Do-Wop Corp. v. City of Rahway

A-935-98T5 and A-5109-98T5 (N.J. Super. App. Div. 2000) (Unpublished)
  • Opinion Date: April 26, 2000

ZONING; ADULT BUSINESSES—Ordinances restricting the location of certain businesses to certain areas constitute an exercise of the zoning power and can only be adopted in accordance with the Municipal Land Use Law.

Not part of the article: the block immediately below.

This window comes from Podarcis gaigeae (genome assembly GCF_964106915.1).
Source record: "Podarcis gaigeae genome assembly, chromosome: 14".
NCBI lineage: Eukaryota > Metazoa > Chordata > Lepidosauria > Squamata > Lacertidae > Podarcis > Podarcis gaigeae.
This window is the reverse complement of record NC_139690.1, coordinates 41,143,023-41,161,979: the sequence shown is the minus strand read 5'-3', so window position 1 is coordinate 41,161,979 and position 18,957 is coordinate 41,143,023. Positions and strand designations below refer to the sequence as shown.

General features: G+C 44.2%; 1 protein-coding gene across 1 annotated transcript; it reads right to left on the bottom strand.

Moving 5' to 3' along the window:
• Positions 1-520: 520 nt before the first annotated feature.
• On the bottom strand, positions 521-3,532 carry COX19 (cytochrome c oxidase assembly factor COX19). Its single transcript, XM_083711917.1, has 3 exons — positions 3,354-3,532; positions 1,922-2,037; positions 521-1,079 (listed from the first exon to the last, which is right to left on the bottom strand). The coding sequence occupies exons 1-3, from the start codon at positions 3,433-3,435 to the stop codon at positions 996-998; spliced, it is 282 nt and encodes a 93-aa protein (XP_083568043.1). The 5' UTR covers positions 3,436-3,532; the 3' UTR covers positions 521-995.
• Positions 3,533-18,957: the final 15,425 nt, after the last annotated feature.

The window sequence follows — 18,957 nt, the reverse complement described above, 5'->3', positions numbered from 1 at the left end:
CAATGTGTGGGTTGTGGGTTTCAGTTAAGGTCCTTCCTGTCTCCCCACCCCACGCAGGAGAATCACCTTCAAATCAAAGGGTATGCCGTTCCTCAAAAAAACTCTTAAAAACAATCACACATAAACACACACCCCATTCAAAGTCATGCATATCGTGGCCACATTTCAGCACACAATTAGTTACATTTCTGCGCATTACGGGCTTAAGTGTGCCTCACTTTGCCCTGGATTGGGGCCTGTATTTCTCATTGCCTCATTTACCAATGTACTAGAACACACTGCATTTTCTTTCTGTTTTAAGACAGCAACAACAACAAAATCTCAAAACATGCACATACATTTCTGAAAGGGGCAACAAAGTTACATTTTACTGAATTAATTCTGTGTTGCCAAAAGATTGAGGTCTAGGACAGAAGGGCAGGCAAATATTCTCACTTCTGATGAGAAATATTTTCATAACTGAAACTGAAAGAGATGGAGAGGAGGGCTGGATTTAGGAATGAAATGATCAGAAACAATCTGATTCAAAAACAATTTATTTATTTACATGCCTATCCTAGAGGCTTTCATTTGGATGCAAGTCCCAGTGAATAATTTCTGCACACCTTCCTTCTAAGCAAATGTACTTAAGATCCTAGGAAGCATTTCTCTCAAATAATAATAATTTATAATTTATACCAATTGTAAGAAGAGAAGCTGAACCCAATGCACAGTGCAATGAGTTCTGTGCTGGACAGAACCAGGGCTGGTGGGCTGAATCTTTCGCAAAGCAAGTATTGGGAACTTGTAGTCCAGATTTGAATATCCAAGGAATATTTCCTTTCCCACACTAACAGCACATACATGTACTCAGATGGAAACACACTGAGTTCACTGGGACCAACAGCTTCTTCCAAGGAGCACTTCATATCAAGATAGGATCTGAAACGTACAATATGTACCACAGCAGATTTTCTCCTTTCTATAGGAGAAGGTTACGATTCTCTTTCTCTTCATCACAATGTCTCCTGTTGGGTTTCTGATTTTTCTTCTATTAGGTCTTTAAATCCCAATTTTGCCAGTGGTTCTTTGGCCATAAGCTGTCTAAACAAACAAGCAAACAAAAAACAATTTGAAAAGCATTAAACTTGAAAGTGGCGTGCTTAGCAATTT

An adult entertainment facility operated within a municipality. After it began operation, the municipality adopted an ordinance that regulated the conduct of such businesses when located within 1,000 feet of any residential zone, church, designated public park, playground, and the like. Such activities were permitted only in a particular industrial zone. The ordinance also provided that establishments that were operating on the date of the passage of the ordinance would become unlawful two years following the passing of the ordinance. A second ordinance, of similar nature, was passed with respect to amusement games or devices within adult amusement centers. Finally, an ordinance was adopted to prohibit consumption of alcoholic beverages at adult entertainment centers. When the business sought to renew its license, the application was rejected because the two-year period had expired. The municipality demanded that the adult entertainment business “cease all unlawful activities immediately.” The business took the municipality to court, and the lower court determined that since the 1,000 foot ordinances limited the activity of the business to a specific zone, it constituted a “locational prohibition” or a “territorial division of property according to the nature of the use.” Accordingly, the lower court concluded that those ordinances constituted an exercise of the zoning power, and were invalid because the ordinances were not enacted pursuant to the procedural requirements of the Municipal Land Use Law. The lower court also found that the “two-year” provision of the ordinance was invalid because “what made [the adult entertainment center’s] business unlawful ... two years after passage of the ordinance, is not how the business had been conducted. What [had] made it unlawful [was] where it [was] conducted.” Consequently, the lower court held that these type of ordinances could only be made by enactment in compliance with the requirements of the Municipal Land Use Law. On appeal, the municipality argued that its ordinances were presumptively valid, and were passed to further legitimate goals of the health, safety, and welfare of its citizens, and that its ordinances were valid, content-neutral licensing schemes which are narrowly tailored to regulate the time, place, and manner of an adult establishment’s business. It further argued that its ordinances dealing with the location of the business did not violate state law because of a state statute that permitted a municipality to prohibit adult amusement centers from operating within 1,000 feet from certain types of areas within municipal boundaries. In its cross-appeal, the business argued that the ordinance prohibiting on-premises consumption of alcoholic beverages was unconstitutional, or, in the alternative, it exceeded the scope of the municipality’s authority regarding the regulation of on-premises consumption of alcoholic beverages. In essence, the Appellate Division upheld the lower court’s decision.